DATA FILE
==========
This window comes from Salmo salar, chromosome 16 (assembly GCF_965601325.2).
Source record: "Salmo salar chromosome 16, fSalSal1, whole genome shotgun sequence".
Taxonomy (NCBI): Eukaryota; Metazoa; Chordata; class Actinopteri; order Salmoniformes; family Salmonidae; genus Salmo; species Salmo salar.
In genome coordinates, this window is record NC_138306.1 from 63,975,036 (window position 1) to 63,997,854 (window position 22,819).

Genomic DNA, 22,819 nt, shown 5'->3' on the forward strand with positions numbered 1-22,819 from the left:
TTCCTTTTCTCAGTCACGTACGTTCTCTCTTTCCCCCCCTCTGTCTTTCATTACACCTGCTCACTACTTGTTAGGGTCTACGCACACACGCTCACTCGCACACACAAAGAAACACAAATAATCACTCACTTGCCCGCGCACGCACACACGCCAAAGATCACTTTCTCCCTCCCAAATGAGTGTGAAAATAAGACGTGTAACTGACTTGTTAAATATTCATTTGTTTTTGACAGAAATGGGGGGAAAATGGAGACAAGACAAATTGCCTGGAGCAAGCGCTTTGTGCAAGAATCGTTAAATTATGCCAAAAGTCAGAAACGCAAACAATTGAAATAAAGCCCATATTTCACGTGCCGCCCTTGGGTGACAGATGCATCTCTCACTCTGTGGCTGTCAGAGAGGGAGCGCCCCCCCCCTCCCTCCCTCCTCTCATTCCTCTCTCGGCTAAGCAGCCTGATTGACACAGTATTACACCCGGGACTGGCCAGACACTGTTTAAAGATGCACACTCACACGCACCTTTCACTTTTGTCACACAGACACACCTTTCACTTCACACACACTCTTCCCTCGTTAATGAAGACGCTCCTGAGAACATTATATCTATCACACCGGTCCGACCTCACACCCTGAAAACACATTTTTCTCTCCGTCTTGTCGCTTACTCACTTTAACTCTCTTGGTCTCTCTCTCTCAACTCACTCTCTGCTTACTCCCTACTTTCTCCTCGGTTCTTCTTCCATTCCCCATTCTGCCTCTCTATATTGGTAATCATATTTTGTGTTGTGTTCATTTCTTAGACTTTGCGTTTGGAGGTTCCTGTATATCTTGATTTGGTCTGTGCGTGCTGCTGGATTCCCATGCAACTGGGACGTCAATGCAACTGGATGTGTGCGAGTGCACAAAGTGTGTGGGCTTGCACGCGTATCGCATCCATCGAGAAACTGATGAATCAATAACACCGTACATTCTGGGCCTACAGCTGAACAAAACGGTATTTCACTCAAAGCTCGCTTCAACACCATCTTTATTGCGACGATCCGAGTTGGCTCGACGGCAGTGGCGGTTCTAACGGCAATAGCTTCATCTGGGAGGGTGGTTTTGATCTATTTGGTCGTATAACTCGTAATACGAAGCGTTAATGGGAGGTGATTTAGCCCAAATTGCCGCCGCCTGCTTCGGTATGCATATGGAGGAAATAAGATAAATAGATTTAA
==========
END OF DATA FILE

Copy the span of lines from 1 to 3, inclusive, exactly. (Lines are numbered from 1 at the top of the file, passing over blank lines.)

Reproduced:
This window comes from Salmo salar, chromosome 16 (assembly GCF_965601325.2).
Source record: "Salmo salar chromosome 16, fSalSal1, whole genome shotgun sequence".
Taxonomy (NCBI): Eukaryota; Metazoa; Chordata; class Actinopteri; order Salmoniformes; family Salmonidae; genus Salmo; species Salmo salar.